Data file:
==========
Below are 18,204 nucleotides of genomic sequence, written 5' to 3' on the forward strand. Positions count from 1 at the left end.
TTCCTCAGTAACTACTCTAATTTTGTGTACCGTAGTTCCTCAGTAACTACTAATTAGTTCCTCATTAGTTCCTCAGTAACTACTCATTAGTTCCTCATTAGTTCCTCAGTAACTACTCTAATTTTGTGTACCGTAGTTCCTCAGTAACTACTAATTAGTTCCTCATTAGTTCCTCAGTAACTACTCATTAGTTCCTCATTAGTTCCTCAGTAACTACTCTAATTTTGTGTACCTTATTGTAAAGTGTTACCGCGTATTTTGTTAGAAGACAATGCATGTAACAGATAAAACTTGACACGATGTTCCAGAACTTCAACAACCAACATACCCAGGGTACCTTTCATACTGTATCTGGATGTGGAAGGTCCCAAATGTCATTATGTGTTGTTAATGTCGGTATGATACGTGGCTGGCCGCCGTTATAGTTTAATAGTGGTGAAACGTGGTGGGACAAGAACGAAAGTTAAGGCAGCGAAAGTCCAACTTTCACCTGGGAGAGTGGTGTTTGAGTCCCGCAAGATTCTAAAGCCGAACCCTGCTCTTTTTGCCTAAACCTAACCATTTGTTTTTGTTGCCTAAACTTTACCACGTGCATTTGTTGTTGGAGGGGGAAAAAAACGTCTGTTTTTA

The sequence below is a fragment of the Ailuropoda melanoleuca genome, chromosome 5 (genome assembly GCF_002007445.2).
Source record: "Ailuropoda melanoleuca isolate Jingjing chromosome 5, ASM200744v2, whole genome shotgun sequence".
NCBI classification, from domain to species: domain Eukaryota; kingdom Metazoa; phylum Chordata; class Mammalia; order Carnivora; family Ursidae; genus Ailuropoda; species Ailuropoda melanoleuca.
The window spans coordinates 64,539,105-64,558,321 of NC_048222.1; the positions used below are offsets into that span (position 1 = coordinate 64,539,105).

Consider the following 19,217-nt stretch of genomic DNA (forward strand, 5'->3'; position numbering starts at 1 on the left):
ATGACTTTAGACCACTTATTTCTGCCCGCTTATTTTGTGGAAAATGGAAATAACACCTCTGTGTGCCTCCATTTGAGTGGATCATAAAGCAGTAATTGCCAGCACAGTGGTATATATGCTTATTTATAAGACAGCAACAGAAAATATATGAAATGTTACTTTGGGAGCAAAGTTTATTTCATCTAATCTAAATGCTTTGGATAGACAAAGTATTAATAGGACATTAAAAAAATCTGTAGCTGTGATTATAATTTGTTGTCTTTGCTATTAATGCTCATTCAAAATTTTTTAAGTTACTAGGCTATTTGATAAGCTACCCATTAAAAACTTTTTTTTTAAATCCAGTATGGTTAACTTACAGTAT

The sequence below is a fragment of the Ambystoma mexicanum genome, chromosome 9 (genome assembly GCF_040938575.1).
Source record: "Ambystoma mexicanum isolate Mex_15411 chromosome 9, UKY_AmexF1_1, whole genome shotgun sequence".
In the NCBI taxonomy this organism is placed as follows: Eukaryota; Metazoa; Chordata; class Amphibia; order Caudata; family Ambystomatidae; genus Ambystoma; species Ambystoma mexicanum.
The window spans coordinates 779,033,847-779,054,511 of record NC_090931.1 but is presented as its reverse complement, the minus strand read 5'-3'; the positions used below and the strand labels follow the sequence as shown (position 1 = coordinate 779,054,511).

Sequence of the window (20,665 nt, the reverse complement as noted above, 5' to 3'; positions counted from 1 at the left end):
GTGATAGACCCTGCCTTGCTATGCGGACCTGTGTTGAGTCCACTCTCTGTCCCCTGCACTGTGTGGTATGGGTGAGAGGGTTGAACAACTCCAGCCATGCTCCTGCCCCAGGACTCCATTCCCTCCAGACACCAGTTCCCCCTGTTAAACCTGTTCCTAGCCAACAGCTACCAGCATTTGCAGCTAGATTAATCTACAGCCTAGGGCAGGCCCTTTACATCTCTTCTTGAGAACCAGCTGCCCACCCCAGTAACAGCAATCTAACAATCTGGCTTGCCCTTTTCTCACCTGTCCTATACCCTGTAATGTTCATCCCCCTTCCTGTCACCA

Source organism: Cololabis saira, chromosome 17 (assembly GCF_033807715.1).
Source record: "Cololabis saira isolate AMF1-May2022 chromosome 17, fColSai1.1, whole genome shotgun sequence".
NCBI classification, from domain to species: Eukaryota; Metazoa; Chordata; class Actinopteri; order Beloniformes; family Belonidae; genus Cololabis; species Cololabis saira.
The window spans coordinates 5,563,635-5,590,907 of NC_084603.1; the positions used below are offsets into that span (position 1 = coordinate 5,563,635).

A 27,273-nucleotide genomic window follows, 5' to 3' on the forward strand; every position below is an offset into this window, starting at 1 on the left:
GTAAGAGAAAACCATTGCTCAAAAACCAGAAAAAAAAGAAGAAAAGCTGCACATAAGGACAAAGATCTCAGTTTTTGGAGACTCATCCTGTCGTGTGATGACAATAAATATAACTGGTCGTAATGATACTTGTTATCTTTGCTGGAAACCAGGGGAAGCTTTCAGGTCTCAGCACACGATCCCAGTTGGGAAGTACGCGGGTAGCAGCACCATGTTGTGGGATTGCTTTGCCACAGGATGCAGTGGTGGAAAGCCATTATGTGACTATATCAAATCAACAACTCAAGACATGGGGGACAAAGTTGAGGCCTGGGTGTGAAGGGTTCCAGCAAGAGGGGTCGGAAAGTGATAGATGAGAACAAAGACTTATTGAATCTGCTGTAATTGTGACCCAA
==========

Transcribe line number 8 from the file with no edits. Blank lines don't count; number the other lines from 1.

ATGACTTTAGACCACTTATTTCTGCCCGCTTATTTTGTGGAAAATGGAAATAACACCTCTGTGTGCCTCCATTTGAGTGGATCATAAAGCAGTAATTGCCAGCACAGTGGTATATATGCTTATTTATAAGACAGCAACAGAAAATATATGAAATGTTACTTTGGGAGCAAAGTTTATTTCATCTAATCTAAATGCTTTGGATAGACAAAGTATTAATAGGACATTAAAAAAATCTGTAGCTGTGATTATAATTTGTTGTCTTTGCTATTAATGCTCATTCAAAATTTTTTAAGTTACTAGGCTATTTGATAAGCTACCCATTAAAAACTTTTTTTTTAAATCCAGTATGGTTAACTTACAGTAT